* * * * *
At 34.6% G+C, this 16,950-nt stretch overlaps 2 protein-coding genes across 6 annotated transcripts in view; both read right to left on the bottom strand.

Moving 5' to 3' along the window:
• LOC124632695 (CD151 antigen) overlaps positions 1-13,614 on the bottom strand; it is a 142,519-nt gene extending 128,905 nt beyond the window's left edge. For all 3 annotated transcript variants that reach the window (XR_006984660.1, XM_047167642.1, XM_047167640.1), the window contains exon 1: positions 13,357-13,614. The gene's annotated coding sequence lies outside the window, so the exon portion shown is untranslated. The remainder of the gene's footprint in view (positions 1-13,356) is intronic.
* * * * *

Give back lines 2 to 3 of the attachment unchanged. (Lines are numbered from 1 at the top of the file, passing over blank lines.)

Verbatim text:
Moving 5' to 3' along the window:
• LOC124632695 (CD151 antigen) overlaps positions 1-13,614 on the bottom strand; it is a 142,519-nt gene extending 128,905 nt beyond the window's left edge. For all 3 annotated transcript variants that reach the window (XR_006984660.1, XM_047167642.1, XM_047167640.1), the window contains exon 1: positions 13,357-13,614. The gene's annotated coding sequence lies outside the window, so the exon portion shown is untranslated. The remainder of the gene's footprint in view (positions 1-13,356) is intronic.